New Brunswick's Miramichi River is one of the most entrancing salmon rivers in the world. In Fishing the High Country, Curtis has created what can only be described as a river masterpiece, a lyrical record of time and place, of those who are drawn to its side and those who cast their lines into its waters.

Drawing on his experience of life along the river — as a boy, as a young man, and as a river guide among guides, Wayne Curtis crafts the compelling memoir of this place, a high country where he spins his tales, casts his flies, and fishes the river and woods for his stories. The Miramichi vibrates in Curtis's bones. His cast of characters are earthy, whimsical, and wise. His eye for the telling detail and his rooted understanding of lives lived humbly will captivate readers with its near mystical blend of the mysteries of fly fishing and the affections of the heart.

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"This gripping and beautiful book takes us deep into the forests and river valleys of one of our finest backwoods cultures. One trip to the Miramichi and you'll never forget its people and places. If you haven't stood alongside that river, Wayne Curtis's wise and gentle writing will make you want to go."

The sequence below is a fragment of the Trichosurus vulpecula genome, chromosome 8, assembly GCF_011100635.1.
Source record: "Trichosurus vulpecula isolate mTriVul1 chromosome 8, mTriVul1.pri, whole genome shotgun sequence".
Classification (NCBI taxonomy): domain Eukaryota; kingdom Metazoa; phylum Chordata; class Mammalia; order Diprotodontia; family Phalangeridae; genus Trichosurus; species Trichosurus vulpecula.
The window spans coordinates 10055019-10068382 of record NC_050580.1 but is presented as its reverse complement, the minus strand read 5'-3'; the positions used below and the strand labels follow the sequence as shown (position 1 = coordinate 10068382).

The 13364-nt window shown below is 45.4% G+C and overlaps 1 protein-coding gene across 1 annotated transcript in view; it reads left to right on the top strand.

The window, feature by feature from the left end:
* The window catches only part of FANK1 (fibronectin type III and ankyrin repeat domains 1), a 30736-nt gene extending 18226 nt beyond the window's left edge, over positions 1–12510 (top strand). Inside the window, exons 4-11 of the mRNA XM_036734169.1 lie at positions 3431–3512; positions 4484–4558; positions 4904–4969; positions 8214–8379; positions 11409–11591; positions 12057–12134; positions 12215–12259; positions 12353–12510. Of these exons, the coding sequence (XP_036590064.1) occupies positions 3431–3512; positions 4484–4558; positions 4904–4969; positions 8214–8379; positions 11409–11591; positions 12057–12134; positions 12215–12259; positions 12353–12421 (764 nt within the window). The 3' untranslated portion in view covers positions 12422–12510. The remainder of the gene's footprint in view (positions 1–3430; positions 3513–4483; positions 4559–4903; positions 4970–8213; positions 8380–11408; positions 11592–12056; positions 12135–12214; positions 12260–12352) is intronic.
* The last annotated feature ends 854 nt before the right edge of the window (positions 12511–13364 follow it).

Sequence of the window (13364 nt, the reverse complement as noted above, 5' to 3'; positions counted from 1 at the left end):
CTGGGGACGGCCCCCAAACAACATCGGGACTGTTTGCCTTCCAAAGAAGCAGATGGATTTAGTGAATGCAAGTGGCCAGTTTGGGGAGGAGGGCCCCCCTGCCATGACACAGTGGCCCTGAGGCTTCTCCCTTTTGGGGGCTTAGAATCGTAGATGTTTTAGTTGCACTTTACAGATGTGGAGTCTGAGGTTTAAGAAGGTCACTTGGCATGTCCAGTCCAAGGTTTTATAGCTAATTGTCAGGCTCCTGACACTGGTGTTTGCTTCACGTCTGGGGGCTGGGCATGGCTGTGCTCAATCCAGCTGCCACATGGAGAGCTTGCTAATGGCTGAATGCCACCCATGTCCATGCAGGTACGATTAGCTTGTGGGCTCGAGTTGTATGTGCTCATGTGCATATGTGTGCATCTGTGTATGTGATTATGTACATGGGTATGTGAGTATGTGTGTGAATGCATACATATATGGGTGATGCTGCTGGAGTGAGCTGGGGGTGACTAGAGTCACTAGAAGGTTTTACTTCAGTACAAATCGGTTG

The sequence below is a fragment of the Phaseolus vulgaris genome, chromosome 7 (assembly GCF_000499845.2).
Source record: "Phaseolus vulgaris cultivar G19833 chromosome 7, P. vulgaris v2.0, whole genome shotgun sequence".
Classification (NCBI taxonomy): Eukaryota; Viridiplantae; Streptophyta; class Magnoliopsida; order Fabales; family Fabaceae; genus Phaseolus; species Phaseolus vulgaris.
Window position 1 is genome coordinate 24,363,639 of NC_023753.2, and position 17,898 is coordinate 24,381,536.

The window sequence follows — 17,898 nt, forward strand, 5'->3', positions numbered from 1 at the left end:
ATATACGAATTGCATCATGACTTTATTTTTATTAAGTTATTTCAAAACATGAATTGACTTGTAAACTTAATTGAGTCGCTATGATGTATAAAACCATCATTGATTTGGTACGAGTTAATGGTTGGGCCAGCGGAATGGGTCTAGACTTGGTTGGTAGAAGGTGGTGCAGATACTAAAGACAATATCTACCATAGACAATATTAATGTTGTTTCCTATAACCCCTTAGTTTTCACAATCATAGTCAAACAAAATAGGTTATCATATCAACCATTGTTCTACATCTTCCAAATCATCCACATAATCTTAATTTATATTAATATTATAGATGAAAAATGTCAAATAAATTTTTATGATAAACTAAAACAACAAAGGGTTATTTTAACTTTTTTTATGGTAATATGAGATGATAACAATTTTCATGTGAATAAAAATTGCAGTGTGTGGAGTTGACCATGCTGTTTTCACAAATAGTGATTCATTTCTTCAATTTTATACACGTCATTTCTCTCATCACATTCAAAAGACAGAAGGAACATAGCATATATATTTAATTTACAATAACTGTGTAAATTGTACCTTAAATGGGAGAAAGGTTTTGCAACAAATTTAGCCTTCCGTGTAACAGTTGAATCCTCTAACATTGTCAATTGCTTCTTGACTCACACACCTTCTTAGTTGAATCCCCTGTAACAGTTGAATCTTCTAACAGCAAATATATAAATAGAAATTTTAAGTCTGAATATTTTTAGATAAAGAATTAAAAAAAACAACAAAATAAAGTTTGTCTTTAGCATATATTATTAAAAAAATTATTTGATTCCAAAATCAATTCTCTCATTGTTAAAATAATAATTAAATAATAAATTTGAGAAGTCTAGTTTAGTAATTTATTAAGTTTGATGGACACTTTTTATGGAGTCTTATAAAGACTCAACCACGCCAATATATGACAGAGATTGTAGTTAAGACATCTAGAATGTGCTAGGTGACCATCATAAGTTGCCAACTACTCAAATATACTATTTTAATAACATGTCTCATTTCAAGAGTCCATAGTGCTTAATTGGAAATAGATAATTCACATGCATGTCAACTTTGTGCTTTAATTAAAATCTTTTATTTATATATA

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"What a joy this book is, full of affection for and a wise reflection on the river people, their angling guests, and the waters they shared in New Brunswick's high country, which Curtis has made his own. 'I can feel every word the great river laid upon us,' he writes and, in this memoir, Curtis gives us back those deep and shining words as a great and lasting gift."

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"A story of love and passion. Wayne Curtis led me through rivers and people of memory, stirring strong sentiments in every chapter. This is a book for angling addicts who cast lines on any patch of water in reality and in dreams. It will be my go-to book any time I need my angling emotions stroked."

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Wayne Curtis was born in Keenan, New Brunswick, on the banks of the Miramichi River. He was educated at the local schoolhouse and at St. Thomas University. He started writing prose in the late 1960s. His essays have appeared in the Globe and Mail, Outdoor Canada, Fly Fishermen, and the Atlantic Salmon Journal.